Monday, August 22, 2011

Wrong is Better Than Vague

I've got this idea for the next killer app. It's this game, you see, that'll leverage the unique properties of tablets. Do you want to work on implementing it with me?

What's the game?  Oh, something fun.
So this will be for the iPad? That and other tablets.
Who's going to play it?  Everyone.

I am going to create a 3D minesweeper for the iPad and I'll sell it for $473.26 per copy. Minesweeper is already popular on the Windows, and there is this huge market of iPad owners who have already shown they are willing to pay a lot for gadgets. And with the 3D angle we can get rich off of this. Do you want to work on it with me?

The Difference
The problem with vague is that most ideas sound either good or bad depending on the listener's optimism. Vague is how a small project turns into a years long boondoggle, or how the next billion dollar idea gets missed.

In my experience most new ideas from management types (and a disturbing number of research scientists) are of the vague variety. They have these great pie in the sky ideas, but if you try to actually evaluate them for engineering or business practicality, you can't. Without details there is no way to determine if the idea is good or completely infeasible.

Take the vague example above. Would you work on it? Is it going to be successful? Who knows. What about the wrong example? Of course you wouldn't work on it, as is. But because it is concrete, it could be improved.

Nobody pays $400 for apps!   Oh, then I guess we can charge $4.95. 
The iPad doesn't support 3D.   Hmm.. then maybe we should target those cell phones that do. 
Minesweeper really doesn't lend itself to 3D.    Well, what about this other [fill in specific details here] game? 
How much work will this be?   Oh, given those details it'll take about 3 months. 
So how many do have to sell to make it worthwhile?    Oh, my time is cheap, probably just 10 copies. 
Then you'll probably be successful, but I don't think I'll help you.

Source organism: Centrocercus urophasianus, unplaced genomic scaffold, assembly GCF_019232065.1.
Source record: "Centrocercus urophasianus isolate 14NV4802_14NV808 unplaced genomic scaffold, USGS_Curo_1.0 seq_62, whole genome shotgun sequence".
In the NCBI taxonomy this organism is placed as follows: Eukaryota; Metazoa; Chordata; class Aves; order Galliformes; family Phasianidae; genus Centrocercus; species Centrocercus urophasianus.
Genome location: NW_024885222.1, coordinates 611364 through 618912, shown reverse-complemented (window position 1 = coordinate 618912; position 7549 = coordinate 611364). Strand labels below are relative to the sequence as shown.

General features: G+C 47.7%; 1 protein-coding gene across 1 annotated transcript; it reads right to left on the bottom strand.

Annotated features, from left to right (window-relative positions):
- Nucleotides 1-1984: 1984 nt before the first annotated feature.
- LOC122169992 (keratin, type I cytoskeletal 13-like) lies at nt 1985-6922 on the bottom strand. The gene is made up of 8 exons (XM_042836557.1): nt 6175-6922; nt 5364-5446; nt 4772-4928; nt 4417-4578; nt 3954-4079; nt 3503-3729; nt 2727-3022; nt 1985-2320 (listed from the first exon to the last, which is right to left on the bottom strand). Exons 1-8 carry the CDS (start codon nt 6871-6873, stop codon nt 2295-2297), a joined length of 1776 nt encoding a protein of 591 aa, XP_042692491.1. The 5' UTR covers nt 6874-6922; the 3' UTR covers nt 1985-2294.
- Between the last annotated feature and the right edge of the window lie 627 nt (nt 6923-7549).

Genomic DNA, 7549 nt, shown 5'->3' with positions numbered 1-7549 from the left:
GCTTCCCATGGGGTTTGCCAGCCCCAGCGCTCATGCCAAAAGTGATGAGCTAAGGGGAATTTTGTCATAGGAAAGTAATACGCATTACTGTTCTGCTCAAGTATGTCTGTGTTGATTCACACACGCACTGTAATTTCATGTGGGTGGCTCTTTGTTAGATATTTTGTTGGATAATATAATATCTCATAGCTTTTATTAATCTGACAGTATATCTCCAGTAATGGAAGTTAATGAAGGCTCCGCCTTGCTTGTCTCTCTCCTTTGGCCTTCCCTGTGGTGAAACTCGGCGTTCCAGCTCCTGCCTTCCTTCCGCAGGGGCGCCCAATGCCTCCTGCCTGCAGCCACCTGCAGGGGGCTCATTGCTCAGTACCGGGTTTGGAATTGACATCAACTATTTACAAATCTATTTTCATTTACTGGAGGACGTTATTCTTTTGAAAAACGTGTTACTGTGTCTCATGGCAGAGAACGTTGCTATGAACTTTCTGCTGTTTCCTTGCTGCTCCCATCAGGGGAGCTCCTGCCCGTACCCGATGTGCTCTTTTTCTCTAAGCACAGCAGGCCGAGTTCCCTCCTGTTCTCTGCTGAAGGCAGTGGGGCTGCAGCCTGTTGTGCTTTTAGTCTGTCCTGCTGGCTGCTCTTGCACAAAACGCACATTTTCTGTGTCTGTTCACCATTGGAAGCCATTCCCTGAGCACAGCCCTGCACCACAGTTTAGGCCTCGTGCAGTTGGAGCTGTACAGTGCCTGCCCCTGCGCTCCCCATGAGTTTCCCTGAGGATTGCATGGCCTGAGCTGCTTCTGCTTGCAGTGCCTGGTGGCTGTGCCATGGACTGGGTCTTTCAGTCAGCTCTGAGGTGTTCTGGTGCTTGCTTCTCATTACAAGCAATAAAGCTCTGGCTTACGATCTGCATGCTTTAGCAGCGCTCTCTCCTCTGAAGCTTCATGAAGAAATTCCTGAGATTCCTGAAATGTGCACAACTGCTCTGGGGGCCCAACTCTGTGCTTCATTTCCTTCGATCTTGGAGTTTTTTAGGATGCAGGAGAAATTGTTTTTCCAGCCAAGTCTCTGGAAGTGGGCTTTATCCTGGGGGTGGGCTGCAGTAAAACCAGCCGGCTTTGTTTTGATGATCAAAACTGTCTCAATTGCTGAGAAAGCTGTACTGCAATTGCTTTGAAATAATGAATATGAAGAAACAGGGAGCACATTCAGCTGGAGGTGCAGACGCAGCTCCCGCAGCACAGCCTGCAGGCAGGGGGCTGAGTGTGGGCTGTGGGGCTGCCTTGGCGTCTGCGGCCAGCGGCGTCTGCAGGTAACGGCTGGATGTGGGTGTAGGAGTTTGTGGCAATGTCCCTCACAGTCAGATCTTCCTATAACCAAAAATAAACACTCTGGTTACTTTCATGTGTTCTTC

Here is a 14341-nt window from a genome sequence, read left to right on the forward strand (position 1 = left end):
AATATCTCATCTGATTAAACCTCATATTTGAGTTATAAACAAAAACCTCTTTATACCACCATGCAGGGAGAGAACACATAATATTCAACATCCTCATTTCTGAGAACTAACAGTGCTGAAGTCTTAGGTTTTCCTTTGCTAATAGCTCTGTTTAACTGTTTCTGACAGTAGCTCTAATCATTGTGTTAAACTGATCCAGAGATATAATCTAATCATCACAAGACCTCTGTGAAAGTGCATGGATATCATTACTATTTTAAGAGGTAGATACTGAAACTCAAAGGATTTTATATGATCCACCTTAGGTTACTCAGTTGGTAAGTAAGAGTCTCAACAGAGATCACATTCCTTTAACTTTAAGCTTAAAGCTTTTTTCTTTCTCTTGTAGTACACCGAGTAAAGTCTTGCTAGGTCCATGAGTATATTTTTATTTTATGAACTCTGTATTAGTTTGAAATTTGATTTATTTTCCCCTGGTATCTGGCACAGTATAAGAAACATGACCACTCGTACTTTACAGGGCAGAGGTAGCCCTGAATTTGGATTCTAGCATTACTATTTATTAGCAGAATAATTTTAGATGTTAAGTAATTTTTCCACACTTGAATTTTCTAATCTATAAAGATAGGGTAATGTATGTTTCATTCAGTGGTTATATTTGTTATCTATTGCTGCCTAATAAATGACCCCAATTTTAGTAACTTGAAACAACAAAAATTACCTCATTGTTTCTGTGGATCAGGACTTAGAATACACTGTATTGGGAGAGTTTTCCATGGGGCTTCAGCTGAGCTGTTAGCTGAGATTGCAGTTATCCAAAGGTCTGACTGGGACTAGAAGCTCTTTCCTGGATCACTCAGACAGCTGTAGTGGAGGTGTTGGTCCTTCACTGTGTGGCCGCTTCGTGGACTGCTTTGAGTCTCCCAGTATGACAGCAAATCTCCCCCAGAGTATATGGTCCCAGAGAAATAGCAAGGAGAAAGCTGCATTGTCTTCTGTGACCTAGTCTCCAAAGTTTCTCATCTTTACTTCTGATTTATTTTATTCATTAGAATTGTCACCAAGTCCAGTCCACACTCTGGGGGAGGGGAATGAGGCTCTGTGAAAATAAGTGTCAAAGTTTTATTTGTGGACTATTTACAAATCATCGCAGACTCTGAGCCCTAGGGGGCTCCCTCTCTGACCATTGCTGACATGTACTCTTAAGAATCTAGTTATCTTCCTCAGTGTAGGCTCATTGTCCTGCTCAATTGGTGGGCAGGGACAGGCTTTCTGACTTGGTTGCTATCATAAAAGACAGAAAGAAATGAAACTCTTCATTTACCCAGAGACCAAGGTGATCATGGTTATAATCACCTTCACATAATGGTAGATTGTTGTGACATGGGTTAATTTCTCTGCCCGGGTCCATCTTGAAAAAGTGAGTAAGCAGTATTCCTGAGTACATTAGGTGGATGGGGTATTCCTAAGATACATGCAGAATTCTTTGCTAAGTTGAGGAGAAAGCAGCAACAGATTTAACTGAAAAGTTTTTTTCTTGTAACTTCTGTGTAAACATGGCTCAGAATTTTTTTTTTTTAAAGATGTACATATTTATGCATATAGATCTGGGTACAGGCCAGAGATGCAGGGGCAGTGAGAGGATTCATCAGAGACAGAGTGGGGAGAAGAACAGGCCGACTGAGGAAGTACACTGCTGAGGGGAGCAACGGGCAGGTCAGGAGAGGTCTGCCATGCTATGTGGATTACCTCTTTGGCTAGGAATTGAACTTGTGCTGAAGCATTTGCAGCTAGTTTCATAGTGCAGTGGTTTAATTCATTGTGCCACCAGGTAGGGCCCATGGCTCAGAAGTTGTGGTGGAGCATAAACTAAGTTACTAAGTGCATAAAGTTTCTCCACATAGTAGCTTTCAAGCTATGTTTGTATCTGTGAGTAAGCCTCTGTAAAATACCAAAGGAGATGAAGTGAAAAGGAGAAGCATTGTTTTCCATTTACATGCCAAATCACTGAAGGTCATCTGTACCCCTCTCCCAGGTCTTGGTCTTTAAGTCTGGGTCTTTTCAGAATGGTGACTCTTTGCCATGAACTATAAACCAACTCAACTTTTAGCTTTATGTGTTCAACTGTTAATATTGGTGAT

As you can see, with concreteness, even wrong concreteness, decisions can be made in an informed way.

Even more important than concrete plans, are concrete implementations. There's a reason people create research prototypes, whether it is for a physical product or software. You can learn so much more from what goes wrong than you can from just the high level ideas.

So the next time you have an idea, make it concrete. A wrong implementation is worth much more than just the vague idea itself.


osmium said...

A very good post, because seeing you put it that way makes the point very clearly. I vow to be more specific.

J. M. Haddox-Schatz said...

Someone has been listening to Frederick Brooks, I see... One of my work projects over the summer has been creating the beginnings of an automated testing tool for our company's data fusion software, which is going to be integral to a large contract we have coming up. My two co-workers in charge of the data fusion software are my clients/users, but they don't exactly know what they want/need. Because I've already implemented this type of tool for another of our company's application, I've been rapidly prototyping some pieces and trying to get their feedback/input on something concrete rather than having fuzzy requirements/design meetings with them. Sometimes the client/user needs to see what they don't want before they can articulate what they actually do want.

Michael Haddox-Schatz said...

This is why I could never be an academic...I never remember my sources. Yes, I got the idea of "wrong is better than vague" from Fred Brooks, but I couldn't remember that when I wrote this. I just remembered it as a good idea that I had gotten from somewhere and had to share. I'm not trying to steal credit, just trying to share good ideas.